check. This practice is exemplified by a “canonic pattern-recognition model,” in which the “final decision of what was actually spoken” by the user (i.e., a reliability check) is often handled by a “higher level of processing in the recognition system.” ( Id. at 622) One such recognition model entails the calculation of a distance score between an utterance and a template stored in the system. ( Id. at 638) A “correct” recognition results from the distance score meeting a predetermined threshold. Conversely, an utterance “is not recognized correctly” if the distance score fails to meet this threshold. ( Id.)

The importance and availability of reliable computerized speech recognition is confirmed in a 1983 article by Mark Jones (“the Jones article”). ( Id., ex. 4) The Jones article teaches a reliability check incorporating a high threshold-a system characterized by accurate positive identifications, but also by increased rejections due to recognition failures. ( Id. at 66) According to Jones, the threshold for a given system is a relative value and can “differ with varying environment, speakers, and applications.” ( Id.)

2. The Hitachi patent

The Hitachi patent, entitled “System for Receiving Extension Connection Information,” is a Japanese patent application that was published on July 22, 1981. ( Id., ex. 2 at 6091) The Hitachi patent concerns an automated system directed to the task of connecting telephone callers with extension numbers that they verbally request.1 ( Id. at 6113)

The parties do not dispute that the invention described by the Hitachi patent functions in the following manner: (1) the system receives and answers a call; (2) the system prompts the caller to provide the name or extension number of the party with whom the caller wishes to speak; (3) the system records the information provided by the caller and attempts to automatically recognize the caller's speech; (4) the caller's speech is compared to a group of stored patterns representing each of the possible responses; (5) if the system is able to “optimally correlate” the caller's speech, it automatically routes the caller to the requested extension number; 2 (6) if the system is not able to “optimally correlate” the caller's speech, it re-prompts the caller; and (7) if a recognition failure occurs (i.e., the system is unable to subsequently “optimally correlate” the caller's speech), the system plays the recording for an operator, who assists in connecting the call by entering the extension number with a keypad. ( Id. at 6116-20)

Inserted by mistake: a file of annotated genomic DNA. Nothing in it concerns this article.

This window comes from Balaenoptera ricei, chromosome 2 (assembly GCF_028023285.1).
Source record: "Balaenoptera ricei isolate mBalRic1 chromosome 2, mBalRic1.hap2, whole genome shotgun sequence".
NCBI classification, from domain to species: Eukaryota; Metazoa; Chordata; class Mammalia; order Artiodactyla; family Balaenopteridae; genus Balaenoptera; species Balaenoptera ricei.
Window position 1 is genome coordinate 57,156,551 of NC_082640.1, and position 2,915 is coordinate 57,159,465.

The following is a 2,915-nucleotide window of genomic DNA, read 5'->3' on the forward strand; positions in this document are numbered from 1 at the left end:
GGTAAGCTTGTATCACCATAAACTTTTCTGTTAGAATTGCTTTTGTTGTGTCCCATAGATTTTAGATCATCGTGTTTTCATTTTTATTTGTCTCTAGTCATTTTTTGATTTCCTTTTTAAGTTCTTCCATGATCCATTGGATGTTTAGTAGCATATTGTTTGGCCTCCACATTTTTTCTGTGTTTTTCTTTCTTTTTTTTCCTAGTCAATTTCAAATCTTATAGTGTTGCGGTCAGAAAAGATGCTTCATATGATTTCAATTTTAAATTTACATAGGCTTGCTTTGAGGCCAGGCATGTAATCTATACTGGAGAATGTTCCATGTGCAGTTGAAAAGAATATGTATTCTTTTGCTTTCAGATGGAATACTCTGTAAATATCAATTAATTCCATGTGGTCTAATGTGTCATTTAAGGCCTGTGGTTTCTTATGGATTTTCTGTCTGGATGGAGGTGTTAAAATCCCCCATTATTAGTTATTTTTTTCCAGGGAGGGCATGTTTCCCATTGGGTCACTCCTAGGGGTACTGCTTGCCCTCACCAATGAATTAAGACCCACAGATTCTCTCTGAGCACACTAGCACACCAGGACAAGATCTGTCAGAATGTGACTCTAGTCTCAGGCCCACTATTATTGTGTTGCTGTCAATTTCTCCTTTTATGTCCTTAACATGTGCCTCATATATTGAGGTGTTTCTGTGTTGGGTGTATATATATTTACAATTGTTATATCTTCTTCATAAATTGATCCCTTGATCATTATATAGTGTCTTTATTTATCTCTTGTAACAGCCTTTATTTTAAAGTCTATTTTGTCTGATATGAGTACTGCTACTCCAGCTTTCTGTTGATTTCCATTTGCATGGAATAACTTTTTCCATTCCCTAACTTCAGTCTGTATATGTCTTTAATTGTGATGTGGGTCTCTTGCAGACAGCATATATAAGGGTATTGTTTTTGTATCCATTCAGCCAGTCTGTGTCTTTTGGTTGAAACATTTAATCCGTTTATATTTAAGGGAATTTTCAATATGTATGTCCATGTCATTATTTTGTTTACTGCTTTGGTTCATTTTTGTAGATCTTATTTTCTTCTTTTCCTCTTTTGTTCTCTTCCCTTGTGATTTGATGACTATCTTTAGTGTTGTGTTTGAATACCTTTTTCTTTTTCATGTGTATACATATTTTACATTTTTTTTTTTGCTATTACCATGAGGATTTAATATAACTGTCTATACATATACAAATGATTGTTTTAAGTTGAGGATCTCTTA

C. The '088 Patent

The invention of the '088 patent arose from the efforts of sole inventor David Shipman (“Shipman”) to interface the innovations in speech recognition technologies with telephone-based applications. (D.I. 153 at 34) Initially, Shipman sought to avoid the need for human operators. However, the telephone-based speech recognition applications contemplated by Shipman encountered many purported unique challenges, including the background noise and poor audio quality associated

707 F.Supp.2d 477
with a telephone transmission, as well as the practical inability to train the recognition system to a single user's voice. ( Id.) Despite Shipman's efforts to address these issues through an enhanced automated speech recognition algorithm, the reliability of a fully-automated system could not contend with the superior speech recognition capabilities of a human operator. ( Id. at 35) Consequently, Shipman's fully-automated products were not a viable alternative to human operators for certain applications in which recognition mistakes could not be tolerated, to wit, the capture of credit card numbers or prescription information.

Instead of continuing his efforts to devise a fully-automated solution, Shipman sought to bridge the gap in reliable speech recognition through the use of his “invisible corrector.” ( Id.) The “invisible corrector,” Shipman's internal designation for the invention of the '088 patent, refers to a two-path approach in which the speech recognition system will attempt to recognize spoken information through an automated process and, if not reliably recognized, seek assistance from a human attendant. ('088 patent at col. 1; 37-52) If the system recognizes the spoken information with sufficient reliability, the system will automatically complete its task (such as a directory lookup) using the recognized information. ( Id. at col. 2:41-44) If the system does not recognize the spoken information with sufficient reliability, it will silently transmit a recording of the spoken information to a human attendant.3 ( Id. at col. 2:57-64) The human attendant can then confirm or correct the system's automated recognition, allowing the system to complete the requested task. ( Id.)

Shipman alleges that this configuration results in several improvements over the prior art. The dual-path approach purportedly allows for telephonic speech recognition that rivals purely manual systems, while simultaneously cutting down on the number of operators, as well as the salary and equipment costs associated with large operator banks. Likewise, it obviates the need for multiple user confirmations present in fully automated systems.

During prosecution, the examiner rejected the application leading to the ' 088 patent as rendered obvious by U.S....